To counter October’s spike in pork prices, the government worked intensively to curb widespread discontent, including using up national pork reserves and lifting a ban on Canadian beef and pork imports, amid fears that losing access to a crucial part of the diet could lead to social unrest.
Some foreign government officials in China reported that Chinese officials had been on the phone offering to fast track pork imports, however this did not always materialise in practice.
One European diplomat said this week that while Chinese importers had been in touch to request more shipments of pork to offset the gap, the paperwork remained cumbersome and the red tape difficult to navigate. “For some producers, it is not worth the effort,” he said, preferring to remain anonymous.
Another agricultural official from a European nation, who also wished not to be named, said that he had been encouraged to ship pork into the country – “as much as possible” – but that the price point they had hoped to capitalise on had been neutralised by the release of pork reserves.
“The pork price dropping from November is quite normal, as there was a bubble in the October price,” said Zhang Lili, senior analyst at intelligence provider Sublime China Information. “Earlier pork hoarding also contributed to the price drop. Farmers used to sell off pigs when they reached 115kg, but in previous months, they wouldn’t sell until the pigs reached 130kg or even 150kg.
“With the Chinese winter solstice and the Lunar New Year approaching, the peak season for consumption, we expect the pork price will continue to rise. The chances of the price being higher than the October peak are not high, and even if it surpasses the peak, it will not last long.”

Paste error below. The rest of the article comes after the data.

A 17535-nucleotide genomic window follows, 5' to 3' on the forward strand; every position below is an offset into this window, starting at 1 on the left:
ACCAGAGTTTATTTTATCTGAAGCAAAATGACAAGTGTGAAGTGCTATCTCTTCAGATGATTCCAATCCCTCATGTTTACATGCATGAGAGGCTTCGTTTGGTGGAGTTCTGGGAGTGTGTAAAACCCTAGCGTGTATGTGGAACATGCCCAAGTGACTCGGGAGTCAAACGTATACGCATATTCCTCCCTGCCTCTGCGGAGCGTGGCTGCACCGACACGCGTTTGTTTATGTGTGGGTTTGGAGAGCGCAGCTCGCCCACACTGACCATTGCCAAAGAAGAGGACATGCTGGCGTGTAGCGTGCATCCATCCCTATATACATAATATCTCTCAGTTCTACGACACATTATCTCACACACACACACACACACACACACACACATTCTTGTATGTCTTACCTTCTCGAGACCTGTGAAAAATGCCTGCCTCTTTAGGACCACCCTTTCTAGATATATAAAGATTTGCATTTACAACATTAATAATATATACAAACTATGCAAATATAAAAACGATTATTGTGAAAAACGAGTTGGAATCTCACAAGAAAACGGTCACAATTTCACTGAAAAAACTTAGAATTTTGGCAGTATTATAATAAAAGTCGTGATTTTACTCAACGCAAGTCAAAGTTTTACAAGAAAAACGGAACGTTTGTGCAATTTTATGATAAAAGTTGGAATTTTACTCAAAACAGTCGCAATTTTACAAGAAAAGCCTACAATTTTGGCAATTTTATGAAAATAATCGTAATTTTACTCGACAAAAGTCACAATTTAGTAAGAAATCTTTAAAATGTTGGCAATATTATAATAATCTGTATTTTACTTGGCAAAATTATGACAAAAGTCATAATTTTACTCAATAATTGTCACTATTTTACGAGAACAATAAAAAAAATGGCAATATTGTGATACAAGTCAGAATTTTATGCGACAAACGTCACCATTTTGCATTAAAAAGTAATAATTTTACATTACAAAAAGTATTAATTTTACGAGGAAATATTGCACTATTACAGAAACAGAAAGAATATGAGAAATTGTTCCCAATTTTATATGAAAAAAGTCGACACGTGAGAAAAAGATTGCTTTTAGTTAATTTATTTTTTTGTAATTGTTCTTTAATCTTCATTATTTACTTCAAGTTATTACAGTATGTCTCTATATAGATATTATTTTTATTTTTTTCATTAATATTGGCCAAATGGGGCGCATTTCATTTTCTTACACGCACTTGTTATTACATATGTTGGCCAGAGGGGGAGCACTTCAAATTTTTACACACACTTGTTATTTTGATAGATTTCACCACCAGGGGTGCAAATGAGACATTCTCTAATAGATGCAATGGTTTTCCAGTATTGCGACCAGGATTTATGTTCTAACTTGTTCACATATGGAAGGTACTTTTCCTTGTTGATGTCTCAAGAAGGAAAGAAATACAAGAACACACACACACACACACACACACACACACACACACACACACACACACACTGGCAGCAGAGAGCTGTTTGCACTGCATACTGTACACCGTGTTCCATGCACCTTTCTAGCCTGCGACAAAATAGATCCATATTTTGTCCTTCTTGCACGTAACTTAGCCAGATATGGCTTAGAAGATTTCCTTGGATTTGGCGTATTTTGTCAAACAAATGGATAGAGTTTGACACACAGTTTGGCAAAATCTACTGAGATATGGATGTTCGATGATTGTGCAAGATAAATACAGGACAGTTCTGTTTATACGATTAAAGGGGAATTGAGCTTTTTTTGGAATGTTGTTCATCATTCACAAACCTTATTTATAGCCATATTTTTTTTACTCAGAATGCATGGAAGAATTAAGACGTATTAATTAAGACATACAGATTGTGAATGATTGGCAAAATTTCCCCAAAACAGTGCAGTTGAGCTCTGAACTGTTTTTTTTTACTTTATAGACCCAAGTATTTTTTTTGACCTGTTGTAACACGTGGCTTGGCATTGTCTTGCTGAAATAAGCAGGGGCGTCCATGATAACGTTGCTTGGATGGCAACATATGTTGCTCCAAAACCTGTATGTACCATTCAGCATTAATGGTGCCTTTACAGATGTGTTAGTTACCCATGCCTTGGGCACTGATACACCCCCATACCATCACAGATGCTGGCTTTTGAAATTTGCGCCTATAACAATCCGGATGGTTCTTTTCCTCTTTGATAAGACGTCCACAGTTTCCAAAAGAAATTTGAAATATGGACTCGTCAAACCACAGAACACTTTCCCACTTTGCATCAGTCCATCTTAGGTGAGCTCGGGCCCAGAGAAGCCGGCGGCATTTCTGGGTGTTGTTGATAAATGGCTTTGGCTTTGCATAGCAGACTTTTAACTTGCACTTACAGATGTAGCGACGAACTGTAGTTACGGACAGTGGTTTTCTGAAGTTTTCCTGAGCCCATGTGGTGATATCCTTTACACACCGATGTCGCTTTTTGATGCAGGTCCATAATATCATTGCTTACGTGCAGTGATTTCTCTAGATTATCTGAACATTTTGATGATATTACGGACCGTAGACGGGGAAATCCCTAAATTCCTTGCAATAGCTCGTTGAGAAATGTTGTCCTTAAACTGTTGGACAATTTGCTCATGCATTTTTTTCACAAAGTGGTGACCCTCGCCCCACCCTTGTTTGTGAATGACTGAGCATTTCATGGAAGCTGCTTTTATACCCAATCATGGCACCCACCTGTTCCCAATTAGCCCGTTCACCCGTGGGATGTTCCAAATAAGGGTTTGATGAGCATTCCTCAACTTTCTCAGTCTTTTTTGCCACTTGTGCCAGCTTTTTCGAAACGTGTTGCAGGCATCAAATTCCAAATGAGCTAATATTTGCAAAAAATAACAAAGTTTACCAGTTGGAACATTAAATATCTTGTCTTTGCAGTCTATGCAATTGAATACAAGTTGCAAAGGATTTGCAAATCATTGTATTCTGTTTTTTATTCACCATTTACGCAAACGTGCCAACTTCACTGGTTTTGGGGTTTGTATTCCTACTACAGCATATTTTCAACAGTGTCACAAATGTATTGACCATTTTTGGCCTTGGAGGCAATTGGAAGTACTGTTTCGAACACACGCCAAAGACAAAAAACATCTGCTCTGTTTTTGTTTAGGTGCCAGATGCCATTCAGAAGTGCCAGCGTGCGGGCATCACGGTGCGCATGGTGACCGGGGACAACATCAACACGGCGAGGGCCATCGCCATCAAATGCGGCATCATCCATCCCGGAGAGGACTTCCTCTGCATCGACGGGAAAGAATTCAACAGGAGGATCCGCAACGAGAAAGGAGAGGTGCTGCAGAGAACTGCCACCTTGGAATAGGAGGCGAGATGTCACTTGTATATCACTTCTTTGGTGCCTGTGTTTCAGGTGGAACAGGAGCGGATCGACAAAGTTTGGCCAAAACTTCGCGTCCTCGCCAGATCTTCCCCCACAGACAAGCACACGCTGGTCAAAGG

“Overall, breeding sow inventories are expanding and we see a bottoming in hog inventories. Production in November will be better based on this trend even though the data for November has not been fully collected,”
On Wednesday, Yang Zhenhai, head of the Ministry of Agriculture and Rural Affairs’ animal husbandry bureau expressed optimism over the country’s hog population and pork prices.
“Overall, breeding sow inventories are expanding and we see a bottoming out in hog inventories. Production in November will be better based on this trend even though the data for November has not been fully collected,” he said.
Yang added that China’s frozen pork reserve is relatively abundant and imports of pork have been increasing, along with poultry, beef and mutton production. “The overall market supply is expected to be good, which does not support rising pork prices,” he added.
Various state departments have introduced policies including subsidies, discounted loans, live pig insurance and land supply to boost the pig population. Local authorities have also set targets for boosting pig populations in different provinces, with city mayors responsible for ensuring pork self-sufficiency.
On Wednesday, China’s Ministry of Agriculture and Rural Affairs issued a three-year plan to speed up the recovery of pig production, urging local authorities to curb the decline of the pig inventory as soon as possible, and ensure a stable pork market supply during the Lunar New Year holiday and the National People's Congress.
“Pig production has to recover to close to normal levels by the end of 2020, and has to recover to normal level in 2021,” the notice on the ministry's website said.